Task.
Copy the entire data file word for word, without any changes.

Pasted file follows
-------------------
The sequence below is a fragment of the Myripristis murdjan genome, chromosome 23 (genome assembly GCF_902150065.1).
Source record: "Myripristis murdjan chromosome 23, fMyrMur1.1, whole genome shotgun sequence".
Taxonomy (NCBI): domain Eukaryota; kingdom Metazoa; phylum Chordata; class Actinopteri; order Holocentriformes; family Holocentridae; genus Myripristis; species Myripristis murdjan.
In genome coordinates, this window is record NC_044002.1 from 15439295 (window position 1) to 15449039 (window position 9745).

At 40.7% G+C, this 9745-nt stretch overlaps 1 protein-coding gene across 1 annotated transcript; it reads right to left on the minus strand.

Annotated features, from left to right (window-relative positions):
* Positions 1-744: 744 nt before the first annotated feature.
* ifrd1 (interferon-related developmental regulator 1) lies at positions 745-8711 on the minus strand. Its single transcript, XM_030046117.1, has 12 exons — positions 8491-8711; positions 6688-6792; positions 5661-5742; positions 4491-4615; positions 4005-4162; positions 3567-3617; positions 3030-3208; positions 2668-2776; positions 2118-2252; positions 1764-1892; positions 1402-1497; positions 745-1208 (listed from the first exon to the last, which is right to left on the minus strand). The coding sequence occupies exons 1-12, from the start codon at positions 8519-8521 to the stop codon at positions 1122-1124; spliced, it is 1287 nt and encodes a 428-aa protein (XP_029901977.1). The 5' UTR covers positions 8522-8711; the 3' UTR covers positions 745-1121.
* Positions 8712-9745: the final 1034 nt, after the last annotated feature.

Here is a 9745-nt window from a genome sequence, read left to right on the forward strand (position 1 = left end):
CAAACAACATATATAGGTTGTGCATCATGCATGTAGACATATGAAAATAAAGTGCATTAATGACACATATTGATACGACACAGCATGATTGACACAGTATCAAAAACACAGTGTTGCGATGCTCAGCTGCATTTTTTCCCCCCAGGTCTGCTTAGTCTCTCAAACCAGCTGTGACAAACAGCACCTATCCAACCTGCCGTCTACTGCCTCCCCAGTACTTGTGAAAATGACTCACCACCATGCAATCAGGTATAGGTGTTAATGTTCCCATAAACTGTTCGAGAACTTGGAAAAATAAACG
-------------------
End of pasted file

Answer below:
The sequence below is a fragment of the Myripristis murdjan genome, chromosome 23 (genome assembly GCF_902150065.1).
Source record: "Myripristis murdjan chromosome 23, fMyrMur1.1, whole genome shotgun sequence".
Taxonomy (NCBI): domain Eukaryota; kingdom Metazoa; phylum Chordata; class Actinopteri; order Holocentriformes; family Holocentridae; genus Myripristis; species Myripristis murdjan.
In genome coordinates, this window is record NC_044002.1 from 15439295 (window position 1) to 15449039 (window position 9745).

At 40.7% G+C, this 9745-nt stretch overlaps 1 protein-coding gene across 1 annotated transcript; it reads right to left on the minus strand.

Annotated features, from left to right (window-relative positions):
* Positions 1-744: 744 nt before the first annotated feature.
* ifrd1 (interferon-related developmental regulator 1) lies at positions 745-8711 on the minus strand. Its single transcript, XM_030046117.1, has 12 exons — positions 8491-8711; positions 6688-6792; positions 5661-5742; positions 4491-4615; positions 4005-4162; positions 3567-3617; positions 3030-3208; positions 2668-2776; positions 2118-2252; positions 1764-1892; positions 1402-1497; positions 745-1208 (listed from the first exon to the last, which is right to left on the minus strand). The coding sequence occupies exons 1-12, from the start codon at positions 8519-8521 to the stop codon at positions 1122-1124; spliced, it is 1287 nt and encodes a 428-aa protein (XP_029901977.1). The 5' UTR covers positions 8522-8711; the 3' UTR covers positions 745-1121.
* Positions 8712-9745: the final 1034 nt, after the last annotated feature.

Here is a 9745-nt window from a genome sequence, read left to right on the forward strand (position 1 = left end):
CAAACAACATATATAGGTTGTGCATCATGCATGTAGACATATGAAAATAAAGTGCATTAATGACACATATTGATACGACACAGCATGATTGACACAGTATCAAAAACACAGTGTTGCGATGCTCAGCTGCATTTTTTCCCCCCAGGTCTGCTTAGTCTCTCAAACCAGCTGTGACAAACAGCACCTATCCAACCTGCCGTCTACTGCCTCCCCAGTACTTGTGAAAATGACTCACCACCATGCAATCAGGTATAGGTGTTAATGTTCCCATAAACTGTTCGAGAACTTGGAAAAATAAACG